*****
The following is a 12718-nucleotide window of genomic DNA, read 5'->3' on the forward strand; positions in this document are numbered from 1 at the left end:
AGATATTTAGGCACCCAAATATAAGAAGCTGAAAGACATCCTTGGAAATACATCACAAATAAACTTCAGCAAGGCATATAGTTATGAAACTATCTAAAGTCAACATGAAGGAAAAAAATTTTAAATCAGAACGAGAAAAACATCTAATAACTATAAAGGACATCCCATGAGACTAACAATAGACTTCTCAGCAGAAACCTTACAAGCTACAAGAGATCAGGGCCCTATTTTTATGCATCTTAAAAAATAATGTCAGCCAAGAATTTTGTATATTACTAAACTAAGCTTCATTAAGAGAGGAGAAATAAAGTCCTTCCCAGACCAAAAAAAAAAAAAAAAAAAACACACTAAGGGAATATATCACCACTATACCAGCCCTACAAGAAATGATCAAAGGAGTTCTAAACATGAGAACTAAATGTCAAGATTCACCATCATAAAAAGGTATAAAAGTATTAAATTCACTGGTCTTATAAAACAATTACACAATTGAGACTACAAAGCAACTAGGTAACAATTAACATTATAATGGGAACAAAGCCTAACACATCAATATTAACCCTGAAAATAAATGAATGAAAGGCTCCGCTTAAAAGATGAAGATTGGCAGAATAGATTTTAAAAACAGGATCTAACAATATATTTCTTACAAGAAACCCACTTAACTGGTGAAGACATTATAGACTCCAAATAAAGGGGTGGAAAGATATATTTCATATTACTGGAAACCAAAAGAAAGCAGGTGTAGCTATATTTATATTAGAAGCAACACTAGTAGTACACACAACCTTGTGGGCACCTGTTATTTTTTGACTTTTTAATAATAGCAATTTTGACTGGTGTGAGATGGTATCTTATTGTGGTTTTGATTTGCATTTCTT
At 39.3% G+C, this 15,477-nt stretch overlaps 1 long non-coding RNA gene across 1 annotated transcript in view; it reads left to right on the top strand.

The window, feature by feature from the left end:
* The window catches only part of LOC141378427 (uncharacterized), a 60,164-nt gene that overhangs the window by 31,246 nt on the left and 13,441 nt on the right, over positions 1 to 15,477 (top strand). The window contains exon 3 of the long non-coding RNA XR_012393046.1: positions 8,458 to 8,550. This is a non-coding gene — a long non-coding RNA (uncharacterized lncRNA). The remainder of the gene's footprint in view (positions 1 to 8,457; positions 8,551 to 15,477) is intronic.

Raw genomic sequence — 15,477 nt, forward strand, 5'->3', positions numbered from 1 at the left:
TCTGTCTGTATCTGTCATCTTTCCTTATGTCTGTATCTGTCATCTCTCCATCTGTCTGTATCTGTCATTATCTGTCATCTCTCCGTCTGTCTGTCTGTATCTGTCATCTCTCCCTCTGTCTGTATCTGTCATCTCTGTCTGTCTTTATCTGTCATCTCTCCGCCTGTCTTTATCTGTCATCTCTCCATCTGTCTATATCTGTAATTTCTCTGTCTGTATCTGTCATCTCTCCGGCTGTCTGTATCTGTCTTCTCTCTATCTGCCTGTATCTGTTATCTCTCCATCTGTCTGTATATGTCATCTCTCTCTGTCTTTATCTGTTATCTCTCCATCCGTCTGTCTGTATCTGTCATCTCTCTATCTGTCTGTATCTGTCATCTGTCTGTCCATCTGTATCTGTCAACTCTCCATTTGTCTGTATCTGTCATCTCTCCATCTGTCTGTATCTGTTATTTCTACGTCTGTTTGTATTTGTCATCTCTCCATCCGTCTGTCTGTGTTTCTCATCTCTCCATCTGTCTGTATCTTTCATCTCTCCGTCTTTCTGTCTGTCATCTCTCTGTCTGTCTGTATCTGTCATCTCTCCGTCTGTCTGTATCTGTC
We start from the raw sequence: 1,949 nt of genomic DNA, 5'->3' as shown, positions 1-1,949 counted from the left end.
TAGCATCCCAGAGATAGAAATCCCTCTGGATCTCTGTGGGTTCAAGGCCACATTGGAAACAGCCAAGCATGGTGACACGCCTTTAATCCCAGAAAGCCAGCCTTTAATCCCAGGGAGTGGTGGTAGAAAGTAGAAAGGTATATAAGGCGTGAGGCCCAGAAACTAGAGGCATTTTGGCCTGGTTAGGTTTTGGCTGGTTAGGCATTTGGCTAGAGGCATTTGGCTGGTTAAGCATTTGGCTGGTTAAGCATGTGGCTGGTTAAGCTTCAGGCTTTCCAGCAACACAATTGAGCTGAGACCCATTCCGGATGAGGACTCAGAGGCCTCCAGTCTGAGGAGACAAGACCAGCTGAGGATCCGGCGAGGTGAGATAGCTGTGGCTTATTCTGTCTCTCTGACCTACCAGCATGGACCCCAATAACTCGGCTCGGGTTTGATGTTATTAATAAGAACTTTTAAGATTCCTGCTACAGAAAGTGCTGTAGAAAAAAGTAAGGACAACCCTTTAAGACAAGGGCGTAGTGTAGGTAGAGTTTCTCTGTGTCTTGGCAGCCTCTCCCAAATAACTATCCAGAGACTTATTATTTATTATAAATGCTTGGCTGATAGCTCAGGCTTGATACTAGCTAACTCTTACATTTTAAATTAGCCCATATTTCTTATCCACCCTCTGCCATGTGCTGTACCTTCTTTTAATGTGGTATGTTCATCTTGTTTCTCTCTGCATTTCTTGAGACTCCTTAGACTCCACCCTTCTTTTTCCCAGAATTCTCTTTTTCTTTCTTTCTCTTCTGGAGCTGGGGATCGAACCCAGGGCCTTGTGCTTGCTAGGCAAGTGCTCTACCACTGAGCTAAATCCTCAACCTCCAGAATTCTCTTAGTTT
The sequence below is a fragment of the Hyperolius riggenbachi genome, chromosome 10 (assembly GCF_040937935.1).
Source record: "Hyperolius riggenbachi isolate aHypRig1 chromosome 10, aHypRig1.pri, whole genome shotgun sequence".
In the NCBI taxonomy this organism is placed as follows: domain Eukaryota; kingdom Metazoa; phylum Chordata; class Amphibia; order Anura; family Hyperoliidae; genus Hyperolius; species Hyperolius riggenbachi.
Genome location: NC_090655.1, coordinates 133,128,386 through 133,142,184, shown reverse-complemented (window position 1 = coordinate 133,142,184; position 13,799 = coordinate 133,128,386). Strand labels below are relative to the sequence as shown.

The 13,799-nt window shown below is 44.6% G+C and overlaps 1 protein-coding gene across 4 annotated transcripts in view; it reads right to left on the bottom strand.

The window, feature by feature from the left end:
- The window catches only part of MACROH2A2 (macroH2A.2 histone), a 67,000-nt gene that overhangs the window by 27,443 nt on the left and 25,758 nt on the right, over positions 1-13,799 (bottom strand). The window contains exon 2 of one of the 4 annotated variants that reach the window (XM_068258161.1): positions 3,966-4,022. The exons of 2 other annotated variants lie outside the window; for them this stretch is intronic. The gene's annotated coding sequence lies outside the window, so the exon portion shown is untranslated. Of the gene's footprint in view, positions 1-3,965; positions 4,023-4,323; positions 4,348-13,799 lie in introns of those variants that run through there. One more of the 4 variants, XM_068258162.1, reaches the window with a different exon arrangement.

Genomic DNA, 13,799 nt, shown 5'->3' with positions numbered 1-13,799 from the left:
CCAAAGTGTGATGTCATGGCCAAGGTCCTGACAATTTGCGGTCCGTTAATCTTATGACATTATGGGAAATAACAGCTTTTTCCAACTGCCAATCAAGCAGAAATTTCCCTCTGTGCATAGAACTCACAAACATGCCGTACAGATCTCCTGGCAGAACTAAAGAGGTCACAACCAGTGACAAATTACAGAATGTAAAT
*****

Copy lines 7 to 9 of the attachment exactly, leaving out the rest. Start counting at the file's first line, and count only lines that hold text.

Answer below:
TCTGTCTGTATCTGTCATCTTTCCTTATGTCTGTATCTGTCATCTCTCCATCTGTCTGTATCTGTCATTATCTGTCATCTCTCCGTCTGTCTGTCTGTATCTGTCATCTCTCCCTCTGTCTGTATCTGTCATCTCTGTCTGTCTTTATCTGTCATCTCTCCGCCTGTCTTTATCTGTCATCTCTCCATCTGTCTATATCTGTAATTTCTCTGTCTGTATCTGTCATCTCTCCGGCTGTCTGTATCTGTCTTCTCTCTATCTGCCTGTATCTGTTATCTCTCCATCTGTCTGTATATGTCATCTCTCTCTGTCTTTATCTGTTATCTCTCCATCCGTCTGTCTGTATCTGTCATCTCTCTATCTGTCTGTATCTGTCATCTGTCTGTCCATCTGTATCTGTCAACTCTCCATTTGTCTGTATCTGTCATCTCTCCATCTGTCTGTATCTGTTATTTCTACGTCTGTTTGTATTTGTCATCTCTCCATCCGTCTGTCTGTGTTTCTCATCTCTCCATCTGTCTGTATCTTTCATCTCTCCGTCTTTCTGTCTGTCATCTCTCTGTCTGTCTGTATCTGTCATCTCTCCGTCTGTCTGTATCTGTC
We start from the raw sequence: 1,949 nt of genomic DNA, 5'->3' as shown, positions 1-1,949 counted from the left end.
TAGCATCCCAGAGATAGAAATCCCTCTGGATCTCTGTGGGTTCAAGGCCACATTGGAAACAGCCAAGCATGGTGACACGCCTTTAATCCCAGAAAGCCAGCCTTTAATCCCAGGGAGTGGTGGTAGAAAGTAGAAAGGTATATAAGGCGTGAGGCCCAGAAACTAGAGGCATTTTGGCCTGGTTAGGTTTTGGCTGGTTAGGCATTTGGCTAGAGGCATTTGGCTGGTTAAGCATTTGGCTGGTTAAGCATGTGGCTGGTTAAGCTTCAGGCTTTCCAGCAACACAATTGAGCTGAGACCCATTCCGGATGAGGACTCAGAGGCCTCCAGTCTGAGGAGACAAGACCAGCTGAGGATCCGGCGAGGTGAGATAGCTGTGGCTTATTCTGTCTCTCTGACCTACCAGCATGGACCCCAATAACTCGGCTCGGGTTTGATGTTATTAATAAGAACTTTTAAGATTCCTGCTACAGAAAGTGCTGTAGAAAAAAGTAAGGACAACCCTTTAAGACAAGGGCGTAGTGTAGGTAGAGTTTCTCTGTGTCTTGGCAGCCTCTCCCAAATAACTATCCAGAGACTTATTATTTATTATAAATGCTTGGCTGATAGCTCAGGCTTGATACTAGCTAACTCTTACATTTTAAATTAGCCCATATTTCTTATCCACCCTCTGCCATGTGCTGTACCTTCTTTTAATGTGGTATGTTCATCTTGTTTCTCTCTGCATTTCTTGAGACTCCTTAGACTCCACCCTTCTTTTTCCCAGAATTCTCTTTTTCTTTCTTTCTCTTCTGGAGCTGGGGATCGAACCCAGGGCCTTGTGCTTGCTAGGCAAGTGCTCTACCACTGAGCTAAATCCTCAACCTCCAGAATTCTCTTAGTTT